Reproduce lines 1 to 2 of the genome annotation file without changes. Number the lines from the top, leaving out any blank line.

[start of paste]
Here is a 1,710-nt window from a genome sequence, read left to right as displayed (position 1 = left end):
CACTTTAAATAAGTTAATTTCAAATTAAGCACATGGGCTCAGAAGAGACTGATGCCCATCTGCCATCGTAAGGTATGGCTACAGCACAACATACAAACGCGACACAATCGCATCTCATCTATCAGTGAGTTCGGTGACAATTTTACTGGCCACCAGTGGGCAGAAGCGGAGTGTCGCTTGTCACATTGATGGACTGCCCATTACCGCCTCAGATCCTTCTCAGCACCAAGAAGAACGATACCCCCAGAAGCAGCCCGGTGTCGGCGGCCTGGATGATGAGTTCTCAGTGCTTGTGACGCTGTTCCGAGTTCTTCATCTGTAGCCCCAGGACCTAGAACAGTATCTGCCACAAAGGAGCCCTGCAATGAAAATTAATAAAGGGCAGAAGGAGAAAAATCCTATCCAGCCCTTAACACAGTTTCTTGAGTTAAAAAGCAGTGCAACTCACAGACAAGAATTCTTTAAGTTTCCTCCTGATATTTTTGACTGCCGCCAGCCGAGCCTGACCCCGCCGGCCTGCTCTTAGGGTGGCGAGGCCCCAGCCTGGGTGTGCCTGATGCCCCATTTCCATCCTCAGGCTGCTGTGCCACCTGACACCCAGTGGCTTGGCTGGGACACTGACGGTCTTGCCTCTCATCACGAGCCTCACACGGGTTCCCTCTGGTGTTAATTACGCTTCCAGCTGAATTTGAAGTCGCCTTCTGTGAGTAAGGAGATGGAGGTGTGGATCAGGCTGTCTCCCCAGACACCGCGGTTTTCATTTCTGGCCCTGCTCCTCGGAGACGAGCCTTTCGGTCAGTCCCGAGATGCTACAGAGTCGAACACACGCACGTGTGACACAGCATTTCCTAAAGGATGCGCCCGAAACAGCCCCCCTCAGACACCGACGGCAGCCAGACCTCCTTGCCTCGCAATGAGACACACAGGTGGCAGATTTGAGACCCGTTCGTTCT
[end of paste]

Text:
Here is a 1,710-nt window from a genome sequence, read left to right as displayed (position 1 = left end):
CACTTTAAATAAGTTAATTTCAAATTAAGCACATGGGCTCAGAAGAGACTGATGCCCATCTGCCATCGTAAGGTATGGCTACAGCACAACATACAAACGCGACACAATCGCATCTCATCTATCAGTGAGTTCGGTGACAATTTTACTGGCCACCAGTGGGCAGAAGCGGAGTGTCGCTTGTCACATTGATGGACTGCCCATTACCGCCTCAGATCCTTCTCAGCACCAAGAAGAACGATACCCCCAGAAGCAGCCCGGTGTCGGCGGCCTGGATGATGAGTTCTCAGTGCTTGTGACGCTGTTCCGAGTTCTTCATCTGTAGCCCCAGGACCTAGAACAGTATCTGCCACAAAGGAGCCCTGCAATGAAAATTAATAAAGGGCAGAAGGAGAAAAATCCTATCCAGCCCTTAACACAGTTTCTTGAGTTAAAAAGCAGTGCAACTCACAGACAAGAATTCTTTAAGTTTCCTCCTGATATTTTTGACTGCCGCCAGCCGAGCCTGACCCCGCCGGCCTGCTCTTAGGGTGGCGAGGCCCCAGCCTGGGTGTGCCTGATGCCCCATTTCCATCCTCAGGCTGCTGTGCCACCTGACACCCAGTGGCTTGGCTGGGACACTGACGGTCTTGCCTCTCATCACGAGCCTCACACGGGTTCCCTCTGGTGTTAATTACGCTTCCAGCTGAATTTGAAGTCGCCTTCTGTGAGTAAGGAGATGGAGGTGTGGATCAGGCTGTCTCCCCAGACACCGCGGTTTTCATTTCTGGCCCTGCTCCTCGGAGACGAGCCTTTCGGTCAGTCCCGAGATGCTACAGAGTCGAACACACGCACGTGTGACACAGCATTTCCTAAAGGATGCGCCCGAAACAGCCCCCCTCAGACACCGACGGCAGCCAGACCTCCTTGCCTCGCAATGAGACACACAGGTGGCAGATTTGAGACCCGTTCGTTCT